The fact that P is evidence for N cancels out the fact that M is evidence for T unless the weight of evidence from M for T is greater than the weight of evidence for P for N.

      There is nothing contradictory about what Lowder said. By his definition of evidence, a very common one among philosophers of science, proper subsets of our data can be evidence for a proposition even though the full set on its own is not. As a result, claiming there is evidence for a proposition and against is not a contradictory position based on how "evidence" is being interpreted. This is standard among Bayesian confirmation theorists.

      Lowder's use of "Evidence" is not from PoR. It is very common in Bayesian circles. It is actually a fascinating concept:

    2. I won't say the Bayesian concept of evidence necessarily corresponds to how "evidence" is used within science, but it is popular among philosophers of science, and popular among many scientists (especially scientists working in physics).

      From philosophers of science/logic, people should read this:

      From a physicist, people should read this:*Version*=1&*entries*=0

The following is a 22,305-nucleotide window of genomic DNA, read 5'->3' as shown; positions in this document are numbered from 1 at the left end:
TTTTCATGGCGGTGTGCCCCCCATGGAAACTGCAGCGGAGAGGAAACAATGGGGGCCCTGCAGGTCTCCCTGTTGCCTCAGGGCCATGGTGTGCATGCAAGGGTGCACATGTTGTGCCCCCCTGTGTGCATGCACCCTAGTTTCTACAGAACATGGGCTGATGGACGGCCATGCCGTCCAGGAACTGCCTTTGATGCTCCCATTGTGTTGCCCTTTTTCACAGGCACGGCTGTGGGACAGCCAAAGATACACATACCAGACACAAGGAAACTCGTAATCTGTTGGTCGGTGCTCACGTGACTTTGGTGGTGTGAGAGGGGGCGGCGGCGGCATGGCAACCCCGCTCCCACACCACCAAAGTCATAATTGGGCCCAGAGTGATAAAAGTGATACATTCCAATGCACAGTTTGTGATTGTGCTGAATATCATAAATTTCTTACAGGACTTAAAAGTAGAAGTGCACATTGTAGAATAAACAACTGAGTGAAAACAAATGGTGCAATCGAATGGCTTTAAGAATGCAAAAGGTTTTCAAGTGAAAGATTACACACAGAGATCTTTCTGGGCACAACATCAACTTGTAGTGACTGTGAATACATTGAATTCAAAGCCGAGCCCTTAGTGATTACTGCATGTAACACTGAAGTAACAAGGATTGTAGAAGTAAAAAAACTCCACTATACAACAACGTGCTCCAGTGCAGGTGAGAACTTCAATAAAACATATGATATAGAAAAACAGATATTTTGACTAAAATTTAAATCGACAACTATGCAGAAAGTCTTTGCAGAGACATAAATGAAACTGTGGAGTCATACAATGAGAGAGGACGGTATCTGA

Both books can be found online if you look in the right spots. If either book seems too complicated to understand, well that sucks because science is complicated to understand.

    3. First, I want to thank you for your inputs. I appreciate the things you have to say

      Lowder did not refute himself in the sense of presenting logical arguments that are contradictory. But in a very real sense, he refuted his own statement that this is how to look at evidence. When he presents two arguments that each use isolated evidential facts (while ignoring the greater body of evidence that exists) to reach opposite conclusions that supposedly cancel each other out - this should serve as a strong indicator that this approach to the use of evidence is fundamentally wrong. The evidence always supports the true state of affairs, but it must be viewed properly.

      From the Stanford article: "In order to be justified in believing some proposition then, it is not enough that that proposition be well-supported by some proper subset of one's total evidence; rather, what is relevant is how well-supported the proposition is by one's total evidence."

      This seems to be in complete agreement with what I have said. But what we see so often in PoR is a refusal to look at the total body of evidence. Bayesian analysis can be abused in this manner, and that's what we see time and time again.

      If either book seems too complicated to understand, well that sucks because science is complicated to understand.